“When we opened up we thought it was going to be Healthmarket and that's the shopper that’s going to be in here, and then we found out it wasn't," Matt Pertzborn, store director of the HealthMarket in West Des Moines, told Grocery Dive. "It’s folks that want to get their beef enchiladas and their chicken enchiladas out of our Mealtime case, or maybe it's somebody that’s truly wanting that organic grass-fed beef. It is going across those sections to make sure we got a little bit of everything."
In designing the new healthy lifestyle format, Hy-Vee had to make its amenities unique enough so as not to cannibalize nearby stores — there are three Hy-Vees within a two mile radius of the HealthMarket — but not so niche that it would only attract a narrow slice of customers. Pertzborn said the goal was to design a format that would attract consumers who shop multiple stores each week.
The store is packed with health-related draws like a full-service pharmacy, an Orangetheory Fitness, a hearing center and an on-site dietitian. One Friday night this summer focused on sports nutrition and highlighted gluten-free, paleo and keto products. HealthMarket also frequently hosts in-store events. Last month, the store provided free biometric screenings and each week it organizes diabetes nutrition walks where shoppers can discover diabetes-friendly foods in the store.
Just outside the doors from the Orangetheory Fitness that spills into HealthMarket, consumers are met with Bevi infused water, nitro coffee, bottles of wine, energy drinks and even chocolate, as well as a kombucha station with eight different locally made varieties on tap. Around the corner is an entire wall lined with more than 200 different bars covering 50-plus brands and 16 feet of coolers stocked with chilled kombucha and probiotics.
“When we started out and opened up we thought it was going to be Healthmarket and that's the shopper that’s going to be in here, and then we found out it wasn't."
Store director, Hy-Vee's HealthMarket
The novelty section is loaded with Halo Top — the ice cream that touts fewer calories, less sugar and higher protein — as well as light versions of Ben & Jerry's and So Delicious made with cashew milk. Plant-based ice cream Wink, a low-carb version from Rebel and Outshine Fruit Bars were added to the mix after consumers asked for them. But with some consumers preferring to indulge, Hy-Vee asked a local ice cream manufacturer in Des Moines to produce a special line of ice cream sandwiches, which are stocked in a small cooler near the checkout.
Jennie Hiyani, who lives a few miles away in West Des Moines, said she prefers HealthMarket over traditional Hy-Vee because there's less junk food. It's also convinced her to try new foods like kale for the first time.
"I try to eat healthier and I like the fact that I can get everything I like almost in one store and not have to pay (a lot) and look like crazy to find it," said Hiyani, who on this particular day purchased Angie's Boomchickapop popcorn and Blue Diamond nut-thin cookies. "Everything is just right here."
Hy-Vee Fast & Fresh
Convenience stores have long had a reputation as pit stops for gas and greasy food. That's starting to change, however, as operators realize the profits to be had from foodservice and an upgraded store experience.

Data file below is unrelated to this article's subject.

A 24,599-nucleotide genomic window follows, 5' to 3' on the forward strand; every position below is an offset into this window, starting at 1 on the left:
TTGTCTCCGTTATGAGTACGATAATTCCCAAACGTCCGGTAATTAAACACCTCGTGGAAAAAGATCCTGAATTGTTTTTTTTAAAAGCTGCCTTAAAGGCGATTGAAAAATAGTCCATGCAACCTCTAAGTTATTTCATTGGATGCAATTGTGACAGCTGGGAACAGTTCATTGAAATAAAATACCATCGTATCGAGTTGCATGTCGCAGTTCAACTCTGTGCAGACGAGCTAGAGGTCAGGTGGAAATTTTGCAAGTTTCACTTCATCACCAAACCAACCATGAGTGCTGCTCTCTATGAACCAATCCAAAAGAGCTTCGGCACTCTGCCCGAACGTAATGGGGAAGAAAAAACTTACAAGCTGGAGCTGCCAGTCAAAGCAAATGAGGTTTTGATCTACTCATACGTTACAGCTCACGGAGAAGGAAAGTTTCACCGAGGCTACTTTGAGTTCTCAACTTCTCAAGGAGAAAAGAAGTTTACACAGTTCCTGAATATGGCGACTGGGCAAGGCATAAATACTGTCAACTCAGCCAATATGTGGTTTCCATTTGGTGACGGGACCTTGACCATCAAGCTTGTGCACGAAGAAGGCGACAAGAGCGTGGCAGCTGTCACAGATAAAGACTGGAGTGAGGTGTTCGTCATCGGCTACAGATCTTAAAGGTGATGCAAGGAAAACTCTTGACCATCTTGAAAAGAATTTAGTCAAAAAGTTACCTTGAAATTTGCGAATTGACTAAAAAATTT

Fast & Fresh in Altoona, located just 19 miles from the company's West Des Moines headquarters, is Hy-Vee's attempt to further elevate the concept. Its diverse product offering ranges from salty snacks to top-shelf liquor. Four aisles of wine and spirits, a walk-in beer cave and 12 local craft beers on tap provide an alcohol offering that Hy-Vee said can rival any big grocery store, including many of its own locations that are nine times larger.
While most c-stores are busiest during the week, Antonio Romeo, the store’s director, told Grocery Dive his busiest days are Friday night, Saturday and Sunday.
"We have everything. It's just on a much smaller scale," said Romeo, who has been with Hy-Vee for two decades. "(Fast & Fresh) just takes convenience and multiplies it. It's maybe the number one thing on a person's mind throughout the day and we try to solve a lot of that and just have a coolness factor, a modern factor to it."
Upon entering the company's brightly lit 10,000-square-foot Fast & Fresh concept, consumers are met with donuts, coffee, lemonade and the captivating aroma of hotdogs, jalapeno and cheddar sausages, cheesy buffalo ranch chicken and ranchero steak and cheese taquitos spinning on rollers.
But its product offerings also include fresh corn on the cob, tomatoes, pineapples and nut and trail mixes neatly placed in pre-packaged containers. Some produce even comes diced and chopped. After initially carrying meat offerings tailored toward cooking in an oven or Crock-Pot during winter, the meat offerings were overhauled to include more grill-friendly summer items like stuffed pork chops, stuffed chicken and ground turkey.
A wall of prepared meals ranging from lasagna and shredded pork tacos to meatloaf and sweet potato and kale chicken bowls are ready-made to grab and go. The popular wood-fired Mia Pizza station does more in sales than the same concept housed in 14 other traditional Hy-Vee stores, including a 95,000-square-foot flagship 26 miles away.
"We have everything. It's just on a much smaller scale. (Fast & Fresh) just takes convenience and multiplies it. It's maybe the No. 1 thing on a person's mind throughout the day and we try to solve a lot of that and just have a coolness factor, a modern factor to it."
Store’s director, Hy-Vee's Fast & Fresh
The Altoona Fast & Fresh is a largely isolated development for now, but empty fields just outside its front door are expected to eventually house a strip mall, a hotel, condos and restaurants. To get people in the door and keep them coming back, Romeo posts on Facebook when they store gets new craft beers, offers ten cents off gas on Friday and occasionally runs buy-one, get-one pizza promotions.
He recalled one family that came in once to purchase six individual build your-own-pizzas that were marked down from $8 to $5, and then got a half-off deal on top of that because they had season passes to a nearby amusement park. The family paid only about $15 for their entire meal, a money-losing deal for the store — but to Romero the deal misses the point.
“It’s basically like giving it away and my people are like, 'Do you think we really want to do this?' and I’m like, honestly I just want to get people in the habit to start coming here,” he said. “Not only am I planning long term for this store, but I’m planning long term for the Fast & Fresh brand.”